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Investigation of three enzymes and their roles in the embryonic development of parthenogenetic Haemaphysalis longicornis

Abstract

Background

The tick Haemaphysalis longicornis exhibits two separate reproductive populations: bisexual and parthenogenetic, which have diploid and triploid karyotypes, respectively. The parthenogenetic population can undergo engorgement without copulation and produce viable female-only offspring with a longer incubation period than the bisexual population. Three enzymes, cathepsin B, cathepsin D and acid phosphatase, were found to be involved in vitellin degradation during the embryonic development of bisexual H. longicornis. However, the expression and activity profiles of these enzymes during the embryonic development of parthenogenetic ticks remain unknown. In the present study, the transcriptional expression profile, enzyme activity and roles in embryogenesis of the three enzymes during the embryonic development of parthenogenetic H. longicornis were investigated.

Methods

Quantitative real-time polymerase chain reaction (qPCR) and fluorescence detection were used to analyze the dynamic changes in the three enzymes during embryogenesis. The roles of the three enzymes during embryogenesis were also explored using RNA interference (RNAi).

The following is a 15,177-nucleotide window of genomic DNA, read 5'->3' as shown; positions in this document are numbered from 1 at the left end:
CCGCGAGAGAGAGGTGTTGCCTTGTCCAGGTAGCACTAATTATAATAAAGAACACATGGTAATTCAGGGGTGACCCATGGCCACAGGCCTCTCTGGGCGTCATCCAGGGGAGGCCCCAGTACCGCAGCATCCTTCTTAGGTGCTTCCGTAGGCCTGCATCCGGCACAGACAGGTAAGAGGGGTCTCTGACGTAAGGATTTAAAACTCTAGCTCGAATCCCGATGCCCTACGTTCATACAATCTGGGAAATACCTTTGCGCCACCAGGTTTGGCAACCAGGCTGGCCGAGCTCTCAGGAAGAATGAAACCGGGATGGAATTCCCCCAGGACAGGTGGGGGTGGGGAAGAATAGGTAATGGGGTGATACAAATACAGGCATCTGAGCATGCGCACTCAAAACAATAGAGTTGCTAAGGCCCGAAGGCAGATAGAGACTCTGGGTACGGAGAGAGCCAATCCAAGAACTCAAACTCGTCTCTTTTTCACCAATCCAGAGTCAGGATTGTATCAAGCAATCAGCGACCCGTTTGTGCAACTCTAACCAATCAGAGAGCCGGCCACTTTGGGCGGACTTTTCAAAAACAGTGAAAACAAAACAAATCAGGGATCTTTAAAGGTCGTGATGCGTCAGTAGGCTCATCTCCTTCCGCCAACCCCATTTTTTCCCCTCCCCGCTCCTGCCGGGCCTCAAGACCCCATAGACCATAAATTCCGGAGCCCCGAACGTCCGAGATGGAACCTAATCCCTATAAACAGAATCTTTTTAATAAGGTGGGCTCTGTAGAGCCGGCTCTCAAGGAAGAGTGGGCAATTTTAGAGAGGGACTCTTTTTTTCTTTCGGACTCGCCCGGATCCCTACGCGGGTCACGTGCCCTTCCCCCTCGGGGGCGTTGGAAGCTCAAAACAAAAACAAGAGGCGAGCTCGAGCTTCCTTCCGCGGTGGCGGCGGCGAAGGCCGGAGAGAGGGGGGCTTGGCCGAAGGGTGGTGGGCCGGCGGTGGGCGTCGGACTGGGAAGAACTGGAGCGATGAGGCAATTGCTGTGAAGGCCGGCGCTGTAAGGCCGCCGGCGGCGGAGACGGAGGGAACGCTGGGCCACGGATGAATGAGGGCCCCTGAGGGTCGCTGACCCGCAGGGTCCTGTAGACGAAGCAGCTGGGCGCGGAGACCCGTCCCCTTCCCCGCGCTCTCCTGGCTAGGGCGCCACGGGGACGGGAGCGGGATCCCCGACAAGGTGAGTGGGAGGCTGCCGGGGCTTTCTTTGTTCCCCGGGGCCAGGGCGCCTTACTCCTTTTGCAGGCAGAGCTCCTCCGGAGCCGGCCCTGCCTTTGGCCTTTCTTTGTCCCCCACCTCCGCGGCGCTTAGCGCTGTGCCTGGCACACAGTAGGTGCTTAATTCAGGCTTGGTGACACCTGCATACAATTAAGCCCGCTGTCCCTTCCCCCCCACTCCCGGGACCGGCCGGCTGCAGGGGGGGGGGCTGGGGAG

Results

The three enzymes were all expressed during embryonic development in parthenogenetic H. longicornis. The expression of cathepsin B was highest on day 15, whereas that of cathepsin D was highest on day 3 and the peak of acid phosphatase expression occurred on day 9. The activity of cathepsin B was highest on day 3 and lowest on day 5, then gradually increased and remained stable. Cathepsin D activity was highest on day 1 and showed a gradually decreasing trend, whereas acid phosphatase showed the opposite trend and reached a peak on day 23. RNA interference experiments in engorged female ticks revealed that there was no significant difference in the number of eggs laid, but the hatching rate of the eggs was significantly decreased.

Conclusion

The three enzymes all play important roles in embryonic development of H. longicornis, but the expression patterns and changes in the activity of the enzymes in the bisexual and parthenogenetic populations are different. The results will help a better understanding of the similarities and differences underlying embryonic development in the bisexual and parthenogenetic populations and contribute to the future exploration of the development of the parthenogenetic population of H. longicornis.

Background

Ticks are obligate blood-sucking ectoparasites and over 900 tick species have been reported around the world [1]. Ticks are the world’s second most common vector of disease after mosquitoes, exhibiting a wide range of hosts, including mammals, birds, reptiles and amphibians [2]. They can transmit a variety of pathogens, including viruses, bacteria, rickettsiae, helminths and protozoans [3]. In recent years, ticks have been shown to cause severe fever with thrombocytopenia syndrome [4, 5], human granulocytic anaplasmosis [6] and African swine fever [7], which affect human health and cause significant losses to the livestock industry.